Wellesley, respecting his PROTEST, were thing without consulting Sir Arthur Wellesdownright lies. Allihe stories, which came ley. More was meani than met the ear, in before the public (as relating to this Protest) | this case, and that Sir Hew would clearly in the shape of “ letters from officers of high perceive. What a man must be made of, to “ rank and reputation in the army;" all the accept of a command on such conditions, I numerous extracts of this sort; all the asser- / will leave the reader to say ; but, the fact tions about Sir Arthur Willesley being forty clearly enough is, that it was meant, that miles distant from the scene of negociation ; Sir Arthur Wellesley, who was the seventh all, all and every one of these assertions, are in command; who had six senior officers now, from Sir Arthur's, from the reported | over bim, should, in reality be the Com. protestor's, own lips, proved to be lies. | mander-in-Chief; that his should be all the Observe, as connected with this point, an praise that might become due ; his all abe assertion of Sir Hew Dalrymple: ibat a pa- renown; and, as far as saving appearances per, from England, was actually circulated would permit, his all the reward, of every in the army, to the same, or nearly the same, | sort. Accordingly, it is said, and I bare k purport with these now-acknowledged lies. | from no bad authority, that the head of the Sir Arthur Wellesley denies having had any | high family is offended, that Sir Arthur is hand in the promulgation of either; but, as not created Viscount V'imeira! To this my correspondent, R. L. in a late number, | conduct, on the part of the ministers, and of very pertinently asks, why did not Sir Ar- | Lord Castlereagh in particular; this creating thur, who " came home on leave of absence" of an unnatural sway, a confusion and cooso long before Sir Hew w3s“ recalled ;" | fict of authorisies, where nominal rank was why did not Sir Arthur, give a contradiction set in opposition to confidential trust; toibit to these atrocious calumnies against his ab unwarraniable partiality; this poisonous ii) sent Commander-in-Chief, especially as the fluence at home, no small part of the indelt evident and necessary tendency of them was, ble disgrace, and of all its consequent misto exculpate himself at the expence of that chiefs, may, probably, be attributed; and absent commander? No: it may be, that all other points apart, the having instructed he had, himself, no hand in hatching, or a Commander-in-Chief to be, in fact, tuled ju promulgating, those malignant lies; but, by an interior officer, being the seventh in I may venture to leave any man of sound command, is not only a fair, but necessary moral principles to judge, how far, under | subject of parliamentary inquiry; for, on such circumstances, to wink at such lies of two things must be: either the nomi. makes him an accomplice with those, by nal Commander-in-Chief was, by the mi. whom they were hatched and promulgated. | nisters, thought incapable of that poist, Had I been in the place of Sir Arthur Wel- or he was, without any necessity, insulied lesley, I should, I hope, upon landing at and disgraced from motives of favouritist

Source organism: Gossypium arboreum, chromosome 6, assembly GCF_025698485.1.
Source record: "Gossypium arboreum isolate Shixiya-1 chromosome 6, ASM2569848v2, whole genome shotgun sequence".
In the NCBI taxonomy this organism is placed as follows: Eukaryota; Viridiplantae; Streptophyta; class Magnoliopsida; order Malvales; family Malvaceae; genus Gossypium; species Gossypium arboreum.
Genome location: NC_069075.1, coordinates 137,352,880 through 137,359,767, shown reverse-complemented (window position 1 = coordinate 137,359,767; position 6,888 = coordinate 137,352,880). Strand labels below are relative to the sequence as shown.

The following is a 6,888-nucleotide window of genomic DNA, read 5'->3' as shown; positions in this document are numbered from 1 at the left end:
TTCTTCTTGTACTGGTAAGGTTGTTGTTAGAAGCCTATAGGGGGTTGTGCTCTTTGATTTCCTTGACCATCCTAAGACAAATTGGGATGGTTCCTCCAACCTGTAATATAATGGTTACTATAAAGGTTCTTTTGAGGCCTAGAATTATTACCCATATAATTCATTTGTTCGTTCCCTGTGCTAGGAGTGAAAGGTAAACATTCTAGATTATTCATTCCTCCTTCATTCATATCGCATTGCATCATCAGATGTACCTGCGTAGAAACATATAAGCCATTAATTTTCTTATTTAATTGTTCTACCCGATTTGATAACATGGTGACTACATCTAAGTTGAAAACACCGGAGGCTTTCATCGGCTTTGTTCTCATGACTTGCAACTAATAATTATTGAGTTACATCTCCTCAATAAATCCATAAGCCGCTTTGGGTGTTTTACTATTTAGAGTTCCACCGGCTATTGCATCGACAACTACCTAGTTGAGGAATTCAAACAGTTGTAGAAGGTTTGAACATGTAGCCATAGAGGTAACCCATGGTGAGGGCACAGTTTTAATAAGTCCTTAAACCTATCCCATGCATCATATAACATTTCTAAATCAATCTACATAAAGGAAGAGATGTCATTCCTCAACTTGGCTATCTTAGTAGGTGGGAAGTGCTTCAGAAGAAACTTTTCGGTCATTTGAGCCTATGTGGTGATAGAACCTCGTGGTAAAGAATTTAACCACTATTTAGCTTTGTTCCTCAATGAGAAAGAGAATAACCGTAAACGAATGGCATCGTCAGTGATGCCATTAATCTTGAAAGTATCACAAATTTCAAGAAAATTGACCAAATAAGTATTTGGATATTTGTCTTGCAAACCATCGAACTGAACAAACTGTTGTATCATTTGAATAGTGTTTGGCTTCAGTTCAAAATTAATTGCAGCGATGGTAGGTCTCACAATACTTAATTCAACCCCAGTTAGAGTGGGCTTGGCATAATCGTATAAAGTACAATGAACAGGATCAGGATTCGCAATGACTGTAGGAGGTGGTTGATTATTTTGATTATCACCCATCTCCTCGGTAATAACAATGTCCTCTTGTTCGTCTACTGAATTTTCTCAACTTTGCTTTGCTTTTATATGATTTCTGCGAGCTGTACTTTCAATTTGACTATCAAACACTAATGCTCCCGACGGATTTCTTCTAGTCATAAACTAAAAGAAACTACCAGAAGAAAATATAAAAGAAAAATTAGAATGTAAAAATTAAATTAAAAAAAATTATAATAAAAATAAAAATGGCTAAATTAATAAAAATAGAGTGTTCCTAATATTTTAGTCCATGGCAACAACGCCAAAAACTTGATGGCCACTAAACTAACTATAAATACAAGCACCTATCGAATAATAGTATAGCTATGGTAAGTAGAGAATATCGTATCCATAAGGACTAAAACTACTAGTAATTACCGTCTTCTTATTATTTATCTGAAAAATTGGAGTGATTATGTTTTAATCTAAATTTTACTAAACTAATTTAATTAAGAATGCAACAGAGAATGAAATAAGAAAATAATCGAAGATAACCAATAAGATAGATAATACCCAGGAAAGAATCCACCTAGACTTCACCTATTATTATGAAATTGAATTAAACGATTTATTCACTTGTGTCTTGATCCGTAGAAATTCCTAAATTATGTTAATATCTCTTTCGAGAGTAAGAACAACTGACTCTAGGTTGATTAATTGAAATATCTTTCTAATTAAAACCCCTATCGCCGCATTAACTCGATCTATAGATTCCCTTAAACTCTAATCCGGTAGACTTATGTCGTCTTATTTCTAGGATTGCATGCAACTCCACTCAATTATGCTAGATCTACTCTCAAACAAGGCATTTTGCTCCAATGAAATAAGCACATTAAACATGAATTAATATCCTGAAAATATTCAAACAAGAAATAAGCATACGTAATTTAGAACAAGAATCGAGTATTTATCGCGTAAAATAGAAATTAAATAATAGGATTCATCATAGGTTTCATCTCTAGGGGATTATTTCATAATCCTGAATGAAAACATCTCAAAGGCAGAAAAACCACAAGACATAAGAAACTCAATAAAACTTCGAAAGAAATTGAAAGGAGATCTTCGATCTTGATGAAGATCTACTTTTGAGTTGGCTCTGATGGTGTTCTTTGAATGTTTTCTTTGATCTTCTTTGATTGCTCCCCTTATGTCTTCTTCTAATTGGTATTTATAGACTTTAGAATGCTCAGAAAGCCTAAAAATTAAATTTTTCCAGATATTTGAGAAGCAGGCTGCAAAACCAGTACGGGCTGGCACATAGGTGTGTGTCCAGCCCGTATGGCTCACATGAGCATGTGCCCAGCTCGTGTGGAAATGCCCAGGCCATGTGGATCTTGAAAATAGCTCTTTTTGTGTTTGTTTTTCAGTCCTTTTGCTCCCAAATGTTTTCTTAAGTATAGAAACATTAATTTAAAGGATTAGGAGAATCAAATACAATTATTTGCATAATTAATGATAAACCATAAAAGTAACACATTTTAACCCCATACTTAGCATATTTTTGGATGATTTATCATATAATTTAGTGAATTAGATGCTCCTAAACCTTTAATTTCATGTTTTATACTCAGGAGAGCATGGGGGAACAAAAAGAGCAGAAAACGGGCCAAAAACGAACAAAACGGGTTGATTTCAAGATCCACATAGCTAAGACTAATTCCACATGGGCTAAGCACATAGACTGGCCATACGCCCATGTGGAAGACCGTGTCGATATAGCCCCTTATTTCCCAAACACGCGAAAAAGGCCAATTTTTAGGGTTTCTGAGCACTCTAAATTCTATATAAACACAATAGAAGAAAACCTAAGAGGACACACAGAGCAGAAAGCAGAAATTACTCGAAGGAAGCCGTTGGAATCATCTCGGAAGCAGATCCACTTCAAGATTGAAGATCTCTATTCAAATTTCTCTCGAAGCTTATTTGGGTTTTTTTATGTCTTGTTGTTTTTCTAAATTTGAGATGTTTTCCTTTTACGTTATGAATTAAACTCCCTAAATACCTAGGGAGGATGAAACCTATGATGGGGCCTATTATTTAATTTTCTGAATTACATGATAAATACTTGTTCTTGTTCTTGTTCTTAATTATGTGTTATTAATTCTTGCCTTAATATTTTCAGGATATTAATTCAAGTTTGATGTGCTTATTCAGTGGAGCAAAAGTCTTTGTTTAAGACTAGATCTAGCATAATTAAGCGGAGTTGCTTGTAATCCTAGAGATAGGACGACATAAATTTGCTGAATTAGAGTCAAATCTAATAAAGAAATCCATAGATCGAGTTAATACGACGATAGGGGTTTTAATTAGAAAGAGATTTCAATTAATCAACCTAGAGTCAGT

ymouth. and upon finding how things 1 towards another. The next point, me stood at home, instantly, before I got into rising the notice of the public, is, that it my chaise; before I saw the face of the mi. 1109 appears, from the statement of Sir Her nisters; have taken care to send to the most | Dalrymple, that the whole of the documents, rapid and inost extensive channels of circula- | relating to the disgraceful Convention, were tion, a declaration of my opinion, " that | 130mi!led to Lord Castlereagh in the French “ the Convention was a wise measure; but, lol); nage. Men of spirit; men who had felt, " that, at any rate, whatever degree of as they ought to bave felt, upon such an oc “ blame it merited, a full share of it was Chion; men, who had had a proper noting “ mine, I having assisted at the negociation, of what honour required, and who had had " the Commander-in-Chiet having done no. the wisdom to perceive the great effect, " thing of importance without my advice which, in certain cases, is produced by apa " and concurrence, and I, so far from pro- / parently trilling causes ; such men would " testing against the Armistice, having cost not, in the face, and under the very poses,
i heartily approved of 11." It appears to of the Portuguese nation, have put their me, that this is what I should have done. I hands to any document in the French fan think, I could not have slept an hour, 'till I guage, though, after acknowledging the had done this. It is certainly what honour, legitimacy of the title of the “ Dx truth, and justice demanded; and it certains “d' Abrantes," and of the “ Emperor Naly is what was not done --The next point “ poleon 1.” this is hardly worib potice. worth particularly attending to is this : that, So it was, however, the documents were it now appears, from a document, produced not only drawn up, and signed, in the French by Sir Hew Dalrymple, that he, by the in | language ; but, in that language they were struction of Lord Castlereagh, was to do no- all sent home to Lord Castlereagh. Now,